Quite a number of the high-level objections to Islamic banking harp on the label Islamic, which is seen as exclusive. Even if we do not explicitly call it Islamic bank we cannot strip it of the foundational principles underpinning its operations, which derive from the Shari’a (the Qur’an and Hadith being the primary source). These principles are clear and include: the prohibition of interest (usury) in financial transactions; fair profit sharing in financial and commercial transactions; avoidance of uncertainty and undue ambiguity in business transactions; as well as the prohibition of financial involvement in businesses such as those related specifically to gambling, alcohol, adult media and any other thing deemed injurious to individual and/or collective welfare. We need to seek fuller understanding of these principles.

Second, Islamic banking is not just about Non-interest banking. Islamic banking encompasses a wide-range of financial services and products, as well as financing options that are compliant with Islamic finance principles. Given that Islamic banking incorporates moral principles in commercial and financial transitions, we can say that Islamic banking is also about ethical investing, which now is gaining currency globally, with the proliferation of ethical funds all over the place.

Third, Islamic banking is not just for Muslims, as it is being alleged. It is estimated, for example, that Islamic banks typically have non-Muslim customers in the region of 10% to 40%. In countries like Malaysia, many of the Islamic banks are venturing to target specifically the non-Muslim market.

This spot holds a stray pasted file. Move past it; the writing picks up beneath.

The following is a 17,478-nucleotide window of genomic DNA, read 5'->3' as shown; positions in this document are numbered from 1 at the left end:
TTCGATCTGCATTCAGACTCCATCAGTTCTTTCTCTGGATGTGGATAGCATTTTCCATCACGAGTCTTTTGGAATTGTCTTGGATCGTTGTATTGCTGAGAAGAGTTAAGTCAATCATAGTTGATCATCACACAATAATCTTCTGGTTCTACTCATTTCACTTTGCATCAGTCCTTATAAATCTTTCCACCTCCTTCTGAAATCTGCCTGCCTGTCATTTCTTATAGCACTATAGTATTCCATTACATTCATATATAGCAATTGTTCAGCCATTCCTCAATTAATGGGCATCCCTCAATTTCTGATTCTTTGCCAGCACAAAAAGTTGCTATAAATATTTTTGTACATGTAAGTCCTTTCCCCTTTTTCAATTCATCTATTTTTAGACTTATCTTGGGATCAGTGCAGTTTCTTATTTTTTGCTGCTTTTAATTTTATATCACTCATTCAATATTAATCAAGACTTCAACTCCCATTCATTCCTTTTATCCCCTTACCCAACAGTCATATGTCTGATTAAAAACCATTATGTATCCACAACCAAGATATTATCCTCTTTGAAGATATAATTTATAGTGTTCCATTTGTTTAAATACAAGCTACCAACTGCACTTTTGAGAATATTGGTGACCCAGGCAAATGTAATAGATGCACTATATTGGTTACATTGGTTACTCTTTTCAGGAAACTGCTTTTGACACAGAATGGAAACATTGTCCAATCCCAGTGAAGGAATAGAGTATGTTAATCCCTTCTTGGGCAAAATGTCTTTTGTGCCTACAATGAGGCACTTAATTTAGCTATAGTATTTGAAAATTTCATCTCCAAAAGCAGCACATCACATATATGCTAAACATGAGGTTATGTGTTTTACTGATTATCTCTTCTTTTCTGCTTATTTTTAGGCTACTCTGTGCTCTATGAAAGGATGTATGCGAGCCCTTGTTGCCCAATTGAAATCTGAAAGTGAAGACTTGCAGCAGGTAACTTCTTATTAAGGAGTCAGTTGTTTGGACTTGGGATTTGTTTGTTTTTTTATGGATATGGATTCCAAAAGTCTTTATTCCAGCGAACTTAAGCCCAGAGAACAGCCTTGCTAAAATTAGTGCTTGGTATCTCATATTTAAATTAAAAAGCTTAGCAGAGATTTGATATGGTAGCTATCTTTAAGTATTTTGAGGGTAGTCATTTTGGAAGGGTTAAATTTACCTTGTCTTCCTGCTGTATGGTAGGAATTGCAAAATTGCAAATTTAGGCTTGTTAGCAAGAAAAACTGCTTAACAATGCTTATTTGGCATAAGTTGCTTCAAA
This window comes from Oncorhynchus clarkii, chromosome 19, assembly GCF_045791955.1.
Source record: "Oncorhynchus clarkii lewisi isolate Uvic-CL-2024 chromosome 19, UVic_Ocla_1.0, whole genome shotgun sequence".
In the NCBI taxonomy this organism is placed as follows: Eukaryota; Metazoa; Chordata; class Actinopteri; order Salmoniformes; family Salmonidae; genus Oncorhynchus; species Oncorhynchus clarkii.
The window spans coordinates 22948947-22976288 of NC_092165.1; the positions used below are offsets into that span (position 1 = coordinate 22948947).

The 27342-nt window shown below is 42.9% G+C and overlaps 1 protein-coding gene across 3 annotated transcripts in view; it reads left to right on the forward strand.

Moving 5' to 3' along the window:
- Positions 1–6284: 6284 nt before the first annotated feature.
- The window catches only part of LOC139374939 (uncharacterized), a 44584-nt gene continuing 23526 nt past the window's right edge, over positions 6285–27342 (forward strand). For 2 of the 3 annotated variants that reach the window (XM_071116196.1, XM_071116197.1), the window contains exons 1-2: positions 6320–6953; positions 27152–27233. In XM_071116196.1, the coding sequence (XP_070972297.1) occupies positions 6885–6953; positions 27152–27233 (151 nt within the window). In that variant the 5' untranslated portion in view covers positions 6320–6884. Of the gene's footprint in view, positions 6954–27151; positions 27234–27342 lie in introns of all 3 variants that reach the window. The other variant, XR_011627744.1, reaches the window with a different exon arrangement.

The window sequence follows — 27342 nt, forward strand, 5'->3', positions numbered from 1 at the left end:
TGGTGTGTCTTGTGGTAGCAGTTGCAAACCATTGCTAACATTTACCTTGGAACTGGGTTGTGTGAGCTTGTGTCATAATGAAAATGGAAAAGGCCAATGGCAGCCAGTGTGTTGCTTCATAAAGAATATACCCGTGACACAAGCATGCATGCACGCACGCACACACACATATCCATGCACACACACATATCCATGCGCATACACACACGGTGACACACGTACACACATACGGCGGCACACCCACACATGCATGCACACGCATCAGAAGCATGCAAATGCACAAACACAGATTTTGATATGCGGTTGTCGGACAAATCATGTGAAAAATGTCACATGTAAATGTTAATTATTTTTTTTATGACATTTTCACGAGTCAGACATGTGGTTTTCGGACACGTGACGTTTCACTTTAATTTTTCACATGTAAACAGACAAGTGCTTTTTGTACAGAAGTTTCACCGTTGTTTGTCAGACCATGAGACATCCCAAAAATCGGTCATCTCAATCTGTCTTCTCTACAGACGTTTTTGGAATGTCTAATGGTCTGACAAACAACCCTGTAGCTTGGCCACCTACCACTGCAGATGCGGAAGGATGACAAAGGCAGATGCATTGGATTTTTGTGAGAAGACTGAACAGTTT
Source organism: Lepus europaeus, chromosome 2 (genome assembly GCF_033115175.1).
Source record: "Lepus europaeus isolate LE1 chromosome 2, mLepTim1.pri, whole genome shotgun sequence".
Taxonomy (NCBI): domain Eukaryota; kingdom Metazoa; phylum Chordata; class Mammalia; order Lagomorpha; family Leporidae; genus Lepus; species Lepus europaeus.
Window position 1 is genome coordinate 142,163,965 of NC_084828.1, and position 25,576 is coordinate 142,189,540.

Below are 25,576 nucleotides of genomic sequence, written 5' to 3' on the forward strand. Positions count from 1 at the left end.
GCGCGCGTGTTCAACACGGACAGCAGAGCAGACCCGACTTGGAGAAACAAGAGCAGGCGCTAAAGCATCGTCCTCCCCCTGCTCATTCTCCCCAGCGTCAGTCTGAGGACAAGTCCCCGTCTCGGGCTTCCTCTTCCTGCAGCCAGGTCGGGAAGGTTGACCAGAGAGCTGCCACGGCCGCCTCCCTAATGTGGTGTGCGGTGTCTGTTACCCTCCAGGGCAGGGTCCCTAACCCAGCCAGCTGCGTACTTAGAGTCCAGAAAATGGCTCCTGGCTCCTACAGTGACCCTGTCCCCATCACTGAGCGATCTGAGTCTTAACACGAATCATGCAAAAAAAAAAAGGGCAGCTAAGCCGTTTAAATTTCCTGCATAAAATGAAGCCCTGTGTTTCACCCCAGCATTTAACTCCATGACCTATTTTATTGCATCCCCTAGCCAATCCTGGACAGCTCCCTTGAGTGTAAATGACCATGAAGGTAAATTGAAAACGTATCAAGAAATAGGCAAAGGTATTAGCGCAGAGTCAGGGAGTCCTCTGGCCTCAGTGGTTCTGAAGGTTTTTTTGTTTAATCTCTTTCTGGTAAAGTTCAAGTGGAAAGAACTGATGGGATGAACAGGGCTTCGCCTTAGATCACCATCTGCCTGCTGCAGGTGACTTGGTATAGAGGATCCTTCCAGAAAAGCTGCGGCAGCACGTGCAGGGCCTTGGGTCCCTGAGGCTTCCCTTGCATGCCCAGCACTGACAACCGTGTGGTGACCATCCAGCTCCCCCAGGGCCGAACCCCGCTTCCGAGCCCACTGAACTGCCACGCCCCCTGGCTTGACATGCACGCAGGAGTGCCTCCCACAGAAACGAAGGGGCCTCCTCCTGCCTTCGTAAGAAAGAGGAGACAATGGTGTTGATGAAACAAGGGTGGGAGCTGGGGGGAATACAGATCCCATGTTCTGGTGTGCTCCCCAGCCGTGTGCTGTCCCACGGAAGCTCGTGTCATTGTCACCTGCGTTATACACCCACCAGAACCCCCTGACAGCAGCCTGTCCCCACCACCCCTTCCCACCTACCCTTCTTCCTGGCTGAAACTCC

It will be tragic if the on-going controversies surrounding the proposal to introduce Islamic banking in Nigeria degenerate to a point where we are unable to take advantage of what many have regarded as biggest financial opportunity on the planet earth at this very moment, which is Islamic banking.

Nigeria has novel idea at hand, which even many developed and developing countries have found it worthy to embrace, at the highest level, and sometimes even with fanfare, such as: for example, Gordon Brown’s vow as Britain’s Prime Minister, “to make Britain the gateway to Islamic finance and trade” or Christine Lagard’s declaration as France’s Finance Minister (now IMF Managing Director) that: “We are determined to make of Paris a great center for Islamic finance.” These comments, indeed, raised the question as to whether: is there something they have seen that we that we in Nigeria are unable to see? Nigeria has paid the price for being late in catching the globalization train in the 1990s and 2000s. It should not repeat the same with Islamic banking.

Aliyu, a former editor of New Nigerian, wrote from Abuja.